Work sent me to Iowa and after sending a text to my friend who lives there, I looked up the National Park situation. Iowa has just two National Park units, Effigy Mounds National Monument and Herbert Hoover National Historic Site. With limited time and an already-packed schedule, I decided to aim for the closest park and on my last day in Iowa I woke up well before dawn and headed to the Herbert Hoover National Historic Site, located in West Branch, Iowa.
Going in, I knew almost nothing about Herbert Hoover. I knew he was one of our presidents, of course, and that he was president during the Great Depression and really, that’s about it.
I started my visit at the visitor center, watched the 12-minute film that chronicles Hoover’s early life, and then set out to walk the grounds, which includes the house Hoover was born in as well as several additional historic buildings. There’s a prairie walk there too, and Hoover’s Presidential Library and Museum is adjacent to the historic site, although it does charge a separate admission fee and is not run by the National Park Service. Hoover is buried in West Branch too, alongside his wife, Lou, on a little hill behind the library.
Hoover was the first president to be born west of the Mississippi River, in a two-room cottage his father built in West Branch, pictured above. He and his family were Quakers, and when Hoover was six his father died and just three years later his mother died too, leaving him an orphan at the age of nine. He went to live with his mother’s brother in Oregon and then studied geology at Stanford University as a member of the school’s inaugural class of 1891, even though he’d failed the entrance exam.
After college, he started working as a mining engineer, working in Australia and then China and eventually traveling to more than 40 countries spread across four continents. This made him very, very rich.
When World War I started, Hoover helped organize the return of approximately 120,000 Americans from Europe. He then became known as “The Great Humanitarian,” saving around 7 million people in Belgium from starvation and later, he helped feed tens of millions of people in more than 20 countries during the war.
After the war, he was appointed to a variety of roles, including as head of the U.S. Food Administration in 1917, which later became the American Relief Administration. Hoover directed aid to the Soviet Union, helping feed some 15 million people each day. He said it didn’t matter what their politics were, they were starving and, “They shall be fed!”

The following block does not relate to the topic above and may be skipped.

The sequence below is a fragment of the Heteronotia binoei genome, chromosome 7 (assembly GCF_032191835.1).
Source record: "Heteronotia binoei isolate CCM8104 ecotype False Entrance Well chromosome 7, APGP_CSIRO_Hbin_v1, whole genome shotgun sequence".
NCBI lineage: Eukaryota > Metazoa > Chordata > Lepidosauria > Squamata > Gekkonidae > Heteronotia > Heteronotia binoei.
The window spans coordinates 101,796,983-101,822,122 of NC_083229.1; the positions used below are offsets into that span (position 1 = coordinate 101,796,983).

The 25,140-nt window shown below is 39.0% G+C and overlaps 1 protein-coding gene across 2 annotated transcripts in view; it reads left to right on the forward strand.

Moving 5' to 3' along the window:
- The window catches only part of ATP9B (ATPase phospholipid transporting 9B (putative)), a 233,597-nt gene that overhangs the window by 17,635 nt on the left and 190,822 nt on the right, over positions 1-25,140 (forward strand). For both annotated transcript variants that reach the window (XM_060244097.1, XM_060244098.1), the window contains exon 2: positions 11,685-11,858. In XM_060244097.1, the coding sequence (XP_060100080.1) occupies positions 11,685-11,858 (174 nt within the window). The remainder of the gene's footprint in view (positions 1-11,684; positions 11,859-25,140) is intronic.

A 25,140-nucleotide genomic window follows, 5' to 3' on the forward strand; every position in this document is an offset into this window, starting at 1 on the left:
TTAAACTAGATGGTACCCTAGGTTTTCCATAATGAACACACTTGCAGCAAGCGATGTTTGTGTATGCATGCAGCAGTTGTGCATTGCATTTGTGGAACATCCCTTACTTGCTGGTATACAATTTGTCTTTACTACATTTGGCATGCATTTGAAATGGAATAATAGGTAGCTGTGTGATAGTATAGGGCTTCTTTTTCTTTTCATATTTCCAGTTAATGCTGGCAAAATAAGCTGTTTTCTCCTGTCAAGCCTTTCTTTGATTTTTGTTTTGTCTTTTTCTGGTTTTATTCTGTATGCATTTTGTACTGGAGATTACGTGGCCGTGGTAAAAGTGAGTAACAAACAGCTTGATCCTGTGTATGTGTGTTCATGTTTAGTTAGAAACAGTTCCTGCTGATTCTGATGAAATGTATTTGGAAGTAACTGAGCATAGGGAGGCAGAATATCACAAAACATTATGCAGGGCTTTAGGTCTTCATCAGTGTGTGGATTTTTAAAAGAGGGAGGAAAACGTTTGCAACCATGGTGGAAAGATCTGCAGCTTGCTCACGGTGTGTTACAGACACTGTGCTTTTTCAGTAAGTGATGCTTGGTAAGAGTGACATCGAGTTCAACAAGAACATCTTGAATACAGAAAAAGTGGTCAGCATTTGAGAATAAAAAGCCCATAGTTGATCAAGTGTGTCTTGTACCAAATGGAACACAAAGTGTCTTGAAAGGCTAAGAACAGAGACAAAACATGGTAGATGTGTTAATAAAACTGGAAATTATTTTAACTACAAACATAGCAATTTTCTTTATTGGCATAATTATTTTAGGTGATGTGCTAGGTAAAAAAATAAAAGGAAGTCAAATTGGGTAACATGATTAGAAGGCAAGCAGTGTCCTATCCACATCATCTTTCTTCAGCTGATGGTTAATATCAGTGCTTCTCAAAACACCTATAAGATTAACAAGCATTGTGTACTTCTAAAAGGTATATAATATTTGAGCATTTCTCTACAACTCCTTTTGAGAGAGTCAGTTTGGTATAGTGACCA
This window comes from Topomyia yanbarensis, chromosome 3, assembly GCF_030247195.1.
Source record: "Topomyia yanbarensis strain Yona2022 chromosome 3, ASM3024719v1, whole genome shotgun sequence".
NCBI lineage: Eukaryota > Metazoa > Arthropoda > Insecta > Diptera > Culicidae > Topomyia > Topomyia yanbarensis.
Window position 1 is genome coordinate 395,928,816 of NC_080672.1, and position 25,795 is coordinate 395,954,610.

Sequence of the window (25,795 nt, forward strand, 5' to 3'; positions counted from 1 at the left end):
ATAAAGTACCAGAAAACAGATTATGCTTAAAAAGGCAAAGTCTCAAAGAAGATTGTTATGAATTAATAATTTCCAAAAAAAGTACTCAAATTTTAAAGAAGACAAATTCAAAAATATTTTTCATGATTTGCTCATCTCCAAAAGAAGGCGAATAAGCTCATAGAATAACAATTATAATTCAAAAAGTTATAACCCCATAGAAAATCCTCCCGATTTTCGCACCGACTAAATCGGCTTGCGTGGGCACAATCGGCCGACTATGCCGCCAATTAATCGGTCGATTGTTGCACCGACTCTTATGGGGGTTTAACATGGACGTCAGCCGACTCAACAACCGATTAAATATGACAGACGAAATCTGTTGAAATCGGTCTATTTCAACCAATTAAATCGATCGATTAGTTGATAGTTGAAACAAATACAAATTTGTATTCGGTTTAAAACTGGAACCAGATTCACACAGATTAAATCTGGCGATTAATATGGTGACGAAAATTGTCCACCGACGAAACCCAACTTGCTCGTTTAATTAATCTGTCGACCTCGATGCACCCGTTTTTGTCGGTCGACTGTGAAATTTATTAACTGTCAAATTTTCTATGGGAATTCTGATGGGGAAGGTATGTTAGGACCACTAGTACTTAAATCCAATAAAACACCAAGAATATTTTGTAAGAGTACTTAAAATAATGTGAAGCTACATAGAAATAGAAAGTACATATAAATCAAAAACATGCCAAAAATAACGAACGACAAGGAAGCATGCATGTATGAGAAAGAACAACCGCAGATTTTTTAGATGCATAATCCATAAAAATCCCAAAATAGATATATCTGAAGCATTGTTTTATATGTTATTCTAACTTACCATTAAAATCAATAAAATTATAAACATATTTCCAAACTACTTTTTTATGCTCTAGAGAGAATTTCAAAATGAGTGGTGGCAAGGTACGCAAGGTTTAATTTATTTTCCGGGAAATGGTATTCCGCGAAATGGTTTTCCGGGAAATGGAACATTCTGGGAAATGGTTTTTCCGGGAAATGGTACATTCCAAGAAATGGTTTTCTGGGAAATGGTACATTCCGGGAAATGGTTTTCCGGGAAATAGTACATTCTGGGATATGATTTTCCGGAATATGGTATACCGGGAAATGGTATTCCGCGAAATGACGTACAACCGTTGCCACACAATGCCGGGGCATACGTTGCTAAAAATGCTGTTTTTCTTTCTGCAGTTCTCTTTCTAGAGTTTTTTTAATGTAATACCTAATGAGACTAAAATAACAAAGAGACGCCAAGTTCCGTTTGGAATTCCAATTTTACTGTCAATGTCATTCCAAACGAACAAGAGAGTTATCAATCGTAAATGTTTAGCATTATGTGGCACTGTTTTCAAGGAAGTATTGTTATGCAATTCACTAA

In 1927, the Mississippi River flooded and left 1.5 million people displaced from their homes. Six governors specifically requested Hoover’s help and President Coolidge appointed Hoover to oversee the flood response. He established more than 100 tent cities, raised $17 million and raised a fleet of more than 600 vessels.
After all this success, he ran for president, which was his first-ever election campaign. He won, in 1928, and became America’s 31st president.
Then, in 1929, the stock market crashed and that became the thing Hoover was known for. He ran for reelection in 1932 but lost to Franklin D. Roosevelt. The two did not get along, with Hoover criticizing Roosevelt’s policies and in 1935 when the Hoover Dam was dedicated Roosevelt’s administration didn’t even invite Hoover and instead changed the name to “Boulder Dam.” In wasn’t until 1947 when President Truman restored the original name of the dam.
After he left office, he stayed busy, helping to feed children after World War II, writing and overseeing Stanford’s University’s Hoover Institution and working with what is now the Boys and Girls Clubs of America.
He’s buried alongside his wife, Lou, in West Branch, on a little hill that overlooks his presidential library and the Herbert Hoover Historic Site.
The Herbert Hoover National Historic Site includes several historic buildings and includes a visitor center as well where visitors can get a map of the site, visit a small museum and watch a video on the early years of Herbert Hoover. Admission is free and the buildings on site are open daily from 9 a.m. to 5 p.m. every day of the year except Thanksgiving, Christmas and New Year’s Day. The grounds of the historic site are open 24 hours.
The Presidental Library and Museum is adjacent, but separate and charges an admission fee of $10 for adults, $5 for military members, seniors and students and $3 for kids.